CAMPAIGNERS in a small Highland community have celebrated their victory over a multi-billion pound salmon giant’s attempt to increase industrial farming in, saying that their success should act as a rallying call to other coastal communities.

The £2.28 billion-a-year Norwegian seafood company Mowi, which farms 2500 tonnes of salmon in open cages at the Creag an T’Sagairt salmon farm, had applied to Highland Council for permission to increase production by 25% to 3100 tonnes.

READ MORE: Marine Scotland accused of destroying thousands of Scottish fishing jobs

However, scientific modelling commissioned by the Friends of Loch Hourn (FoLH) campaign group found that the increased numbers of sea lice emerging from the farm would endanger wild fish populations in Loch Hourn, which sits between the Glenelg peninsula to the north and the Knoydart peninsula to the south.

Additionally, the chemicals used by the farm to kill the lice are toxic to other crustaceans, and are not easily dispersed from the slow flushing loch.

The National:

Following submissions from FoLH, the Loch Hourn community and the Skye & Lochalsh Rivers Trust, Dingwall’s Northern Planning committee voted 7-6 to reject Mowi’s application, which by then had been reduced to 2750 tonnes.

The group believes its knife-edge victory marks the first time in Scotland that such a project has been quashed because of the threat to wild salmon and sea trout.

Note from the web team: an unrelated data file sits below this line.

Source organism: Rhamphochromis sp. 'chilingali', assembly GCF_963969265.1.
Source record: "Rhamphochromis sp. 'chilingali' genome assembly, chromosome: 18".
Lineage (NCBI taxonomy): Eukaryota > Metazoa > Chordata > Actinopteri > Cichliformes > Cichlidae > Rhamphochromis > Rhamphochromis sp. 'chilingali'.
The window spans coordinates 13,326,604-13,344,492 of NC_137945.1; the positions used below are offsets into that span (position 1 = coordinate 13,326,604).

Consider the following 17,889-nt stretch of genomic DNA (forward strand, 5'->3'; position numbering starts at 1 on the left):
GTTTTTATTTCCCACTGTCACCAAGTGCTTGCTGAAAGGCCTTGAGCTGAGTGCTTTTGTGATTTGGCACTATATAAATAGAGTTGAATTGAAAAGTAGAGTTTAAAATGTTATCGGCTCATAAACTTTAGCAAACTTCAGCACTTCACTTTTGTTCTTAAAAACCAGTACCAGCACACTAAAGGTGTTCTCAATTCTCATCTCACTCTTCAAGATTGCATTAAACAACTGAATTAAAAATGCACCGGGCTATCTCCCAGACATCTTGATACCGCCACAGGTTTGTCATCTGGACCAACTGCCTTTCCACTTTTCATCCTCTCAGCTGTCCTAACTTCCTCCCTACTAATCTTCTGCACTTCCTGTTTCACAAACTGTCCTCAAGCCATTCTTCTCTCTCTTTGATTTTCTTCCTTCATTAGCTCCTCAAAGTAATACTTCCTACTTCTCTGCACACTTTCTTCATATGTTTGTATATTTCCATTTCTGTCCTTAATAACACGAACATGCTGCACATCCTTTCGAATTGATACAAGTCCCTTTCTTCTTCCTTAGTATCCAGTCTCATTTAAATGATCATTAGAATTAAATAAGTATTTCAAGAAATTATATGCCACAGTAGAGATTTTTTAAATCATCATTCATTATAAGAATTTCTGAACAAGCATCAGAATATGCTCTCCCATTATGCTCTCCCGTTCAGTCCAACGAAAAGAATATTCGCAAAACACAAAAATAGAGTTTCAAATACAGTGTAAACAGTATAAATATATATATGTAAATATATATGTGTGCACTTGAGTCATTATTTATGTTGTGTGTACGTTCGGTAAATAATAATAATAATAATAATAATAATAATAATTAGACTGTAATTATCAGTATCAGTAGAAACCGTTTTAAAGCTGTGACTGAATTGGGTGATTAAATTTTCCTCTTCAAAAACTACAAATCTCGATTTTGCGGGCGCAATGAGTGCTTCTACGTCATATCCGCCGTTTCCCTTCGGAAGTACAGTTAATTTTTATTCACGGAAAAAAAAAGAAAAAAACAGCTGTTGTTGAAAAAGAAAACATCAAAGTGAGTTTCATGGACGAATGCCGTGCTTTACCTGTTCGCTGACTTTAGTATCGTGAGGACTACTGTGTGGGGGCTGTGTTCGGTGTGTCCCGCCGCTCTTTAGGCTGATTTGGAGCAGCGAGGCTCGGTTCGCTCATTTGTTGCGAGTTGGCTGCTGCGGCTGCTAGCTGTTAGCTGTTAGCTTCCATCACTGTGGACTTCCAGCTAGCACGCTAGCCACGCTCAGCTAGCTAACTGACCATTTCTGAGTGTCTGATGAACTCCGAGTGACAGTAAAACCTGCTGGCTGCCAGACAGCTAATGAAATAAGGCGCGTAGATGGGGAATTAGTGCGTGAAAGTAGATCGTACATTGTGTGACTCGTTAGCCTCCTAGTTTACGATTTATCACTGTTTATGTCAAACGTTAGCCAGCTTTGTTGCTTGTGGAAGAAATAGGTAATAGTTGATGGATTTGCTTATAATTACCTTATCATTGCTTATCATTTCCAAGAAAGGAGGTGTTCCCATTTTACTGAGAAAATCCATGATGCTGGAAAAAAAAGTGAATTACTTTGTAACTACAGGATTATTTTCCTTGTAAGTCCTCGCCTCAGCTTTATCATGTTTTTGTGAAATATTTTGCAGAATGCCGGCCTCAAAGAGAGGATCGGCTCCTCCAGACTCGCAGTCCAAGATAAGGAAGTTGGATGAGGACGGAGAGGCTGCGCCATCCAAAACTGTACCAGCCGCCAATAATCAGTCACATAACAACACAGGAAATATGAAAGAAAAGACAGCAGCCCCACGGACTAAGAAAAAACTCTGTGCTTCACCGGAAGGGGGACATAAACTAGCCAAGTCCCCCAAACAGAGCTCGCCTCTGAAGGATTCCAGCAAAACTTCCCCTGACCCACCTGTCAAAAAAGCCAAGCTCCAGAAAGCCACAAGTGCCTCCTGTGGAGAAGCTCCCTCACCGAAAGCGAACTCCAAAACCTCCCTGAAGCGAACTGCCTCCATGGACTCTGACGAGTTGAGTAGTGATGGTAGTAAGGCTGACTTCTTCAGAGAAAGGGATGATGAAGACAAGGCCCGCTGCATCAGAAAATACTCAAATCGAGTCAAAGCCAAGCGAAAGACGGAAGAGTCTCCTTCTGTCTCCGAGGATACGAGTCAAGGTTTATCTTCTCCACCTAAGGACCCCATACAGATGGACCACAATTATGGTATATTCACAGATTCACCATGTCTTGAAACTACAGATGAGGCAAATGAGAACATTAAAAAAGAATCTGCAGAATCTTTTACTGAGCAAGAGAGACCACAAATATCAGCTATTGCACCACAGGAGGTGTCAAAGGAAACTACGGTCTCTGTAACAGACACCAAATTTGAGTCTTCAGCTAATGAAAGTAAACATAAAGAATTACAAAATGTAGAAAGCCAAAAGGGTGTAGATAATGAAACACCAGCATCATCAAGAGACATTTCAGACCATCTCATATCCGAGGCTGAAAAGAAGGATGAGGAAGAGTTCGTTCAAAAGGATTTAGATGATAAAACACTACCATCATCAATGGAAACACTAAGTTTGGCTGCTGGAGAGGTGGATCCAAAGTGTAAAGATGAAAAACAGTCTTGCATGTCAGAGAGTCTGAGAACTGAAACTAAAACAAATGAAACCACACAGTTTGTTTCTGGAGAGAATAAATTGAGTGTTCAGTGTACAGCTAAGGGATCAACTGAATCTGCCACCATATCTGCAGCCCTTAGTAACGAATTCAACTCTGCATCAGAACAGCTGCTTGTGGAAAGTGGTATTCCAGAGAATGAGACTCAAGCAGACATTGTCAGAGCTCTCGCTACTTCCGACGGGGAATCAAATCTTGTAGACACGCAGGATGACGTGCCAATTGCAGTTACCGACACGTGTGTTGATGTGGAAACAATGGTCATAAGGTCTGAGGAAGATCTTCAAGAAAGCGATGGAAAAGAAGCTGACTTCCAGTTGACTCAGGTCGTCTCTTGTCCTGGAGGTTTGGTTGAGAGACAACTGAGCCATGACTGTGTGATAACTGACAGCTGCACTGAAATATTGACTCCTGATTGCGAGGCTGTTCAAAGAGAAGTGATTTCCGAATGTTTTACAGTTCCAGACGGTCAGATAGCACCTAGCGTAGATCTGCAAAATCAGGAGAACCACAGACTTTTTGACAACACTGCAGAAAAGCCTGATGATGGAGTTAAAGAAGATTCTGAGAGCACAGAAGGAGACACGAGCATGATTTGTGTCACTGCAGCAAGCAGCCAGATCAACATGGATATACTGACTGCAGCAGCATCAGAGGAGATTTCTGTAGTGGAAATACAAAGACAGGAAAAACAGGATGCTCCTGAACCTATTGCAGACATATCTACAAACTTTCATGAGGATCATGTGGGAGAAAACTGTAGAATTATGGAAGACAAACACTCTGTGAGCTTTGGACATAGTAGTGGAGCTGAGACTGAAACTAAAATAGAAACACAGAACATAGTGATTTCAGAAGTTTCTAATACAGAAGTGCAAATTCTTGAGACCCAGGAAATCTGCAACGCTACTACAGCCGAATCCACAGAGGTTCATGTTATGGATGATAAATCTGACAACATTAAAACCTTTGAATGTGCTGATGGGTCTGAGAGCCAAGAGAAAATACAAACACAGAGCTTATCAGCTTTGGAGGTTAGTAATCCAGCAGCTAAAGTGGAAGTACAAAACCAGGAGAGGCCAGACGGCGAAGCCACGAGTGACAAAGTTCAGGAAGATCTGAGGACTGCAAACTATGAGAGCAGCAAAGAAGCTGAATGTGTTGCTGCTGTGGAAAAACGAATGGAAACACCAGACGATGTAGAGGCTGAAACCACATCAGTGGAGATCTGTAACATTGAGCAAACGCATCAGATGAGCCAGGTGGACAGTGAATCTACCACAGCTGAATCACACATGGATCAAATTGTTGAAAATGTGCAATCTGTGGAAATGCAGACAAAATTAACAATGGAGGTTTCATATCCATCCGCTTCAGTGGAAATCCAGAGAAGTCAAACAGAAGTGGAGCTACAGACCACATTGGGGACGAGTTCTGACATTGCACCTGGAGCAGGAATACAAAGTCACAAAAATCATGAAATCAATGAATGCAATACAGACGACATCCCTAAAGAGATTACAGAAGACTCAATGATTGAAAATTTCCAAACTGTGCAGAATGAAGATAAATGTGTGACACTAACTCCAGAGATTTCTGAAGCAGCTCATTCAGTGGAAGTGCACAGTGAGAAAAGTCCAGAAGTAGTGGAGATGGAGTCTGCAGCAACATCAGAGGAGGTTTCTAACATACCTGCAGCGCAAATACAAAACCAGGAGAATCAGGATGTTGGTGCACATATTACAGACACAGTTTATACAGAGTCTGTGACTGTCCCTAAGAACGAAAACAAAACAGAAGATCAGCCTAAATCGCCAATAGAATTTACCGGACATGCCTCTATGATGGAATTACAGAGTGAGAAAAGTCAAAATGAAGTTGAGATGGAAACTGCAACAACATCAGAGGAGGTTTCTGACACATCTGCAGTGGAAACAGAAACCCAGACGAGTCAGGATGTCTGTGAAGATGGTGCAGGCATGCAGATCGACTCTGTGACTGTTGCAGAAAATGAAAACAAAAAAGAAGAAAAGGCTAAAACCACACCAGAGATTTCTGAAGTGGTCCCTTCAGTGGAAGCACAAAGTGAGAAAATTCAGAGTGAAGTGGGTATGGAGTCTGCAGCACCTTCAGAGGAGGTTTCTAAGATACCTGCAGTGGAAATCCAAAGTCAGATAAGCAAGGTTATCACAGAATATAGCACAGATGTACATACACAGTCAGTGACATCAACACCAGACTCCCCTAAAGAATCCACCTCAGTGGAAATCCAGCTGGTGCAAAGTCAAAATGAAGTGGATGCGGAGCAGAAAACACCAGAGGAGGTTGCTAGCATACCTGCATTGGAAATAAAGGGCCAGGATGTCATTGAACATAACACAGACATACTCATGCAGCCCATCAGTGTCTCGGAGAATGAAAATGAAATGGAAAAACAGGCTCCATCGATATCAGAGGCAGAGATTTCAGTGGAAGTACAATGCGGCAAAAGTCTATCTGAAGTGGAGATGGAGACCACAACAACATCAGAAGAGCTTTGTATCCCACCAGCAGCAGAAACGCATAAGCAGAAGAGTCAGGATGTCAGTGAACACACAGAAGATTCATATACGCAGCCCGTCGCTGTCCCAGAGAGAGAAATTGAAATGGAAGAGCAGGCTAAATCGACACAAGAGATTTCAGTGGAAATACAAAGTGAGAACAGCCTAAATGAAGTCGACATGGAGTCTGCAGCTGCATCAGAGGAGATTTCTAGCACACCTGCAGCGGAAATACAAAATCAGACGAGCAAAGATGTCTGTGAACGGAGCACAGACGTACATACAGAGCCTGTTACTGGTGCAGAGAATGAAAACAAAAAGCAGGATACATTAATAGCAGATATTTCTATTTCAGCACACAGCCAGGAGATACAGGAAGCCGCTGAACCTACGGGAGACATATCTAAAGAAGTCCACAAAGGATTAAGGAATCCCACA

Arnisdale resident Peter Fletcher said: “While this decision is just vindication of the incredible efforts of our tiny, rural community against the might of a huge corporation, the fight to restore the loch’s habitats and species is only just beginning.”

The National:

Arnisdale fisherman Mick Simpson (above, right) added: “Throughout this process we have doggedly stuck up for the truth by research and by documenting everything we could to show why this expansion would be a disaster for the area. We hope Mowi will now respect the planning decision and the feelings of the local community.

“Our hope now is that we can inspire people that this can be done, even for super-remote communities like ours. As members of the Coastal Community Network, we know many similar groups will be looking at this decision very closely.”

The campaign group says it will now survey the loch to assess the viability of restoring native oyster and sea grass beds, and also support ongoing research into the cause of a decline of blue mussel populations.

Stephen MacIntyre, the head of environment at Mowi Scotland, said: “We were disappointed with the decision of the committee given the application received no objections from all statutory science bodies and that the planning officials had recommended the application for approval.

"We are now reviewing the process that led to this decision and considering our options.”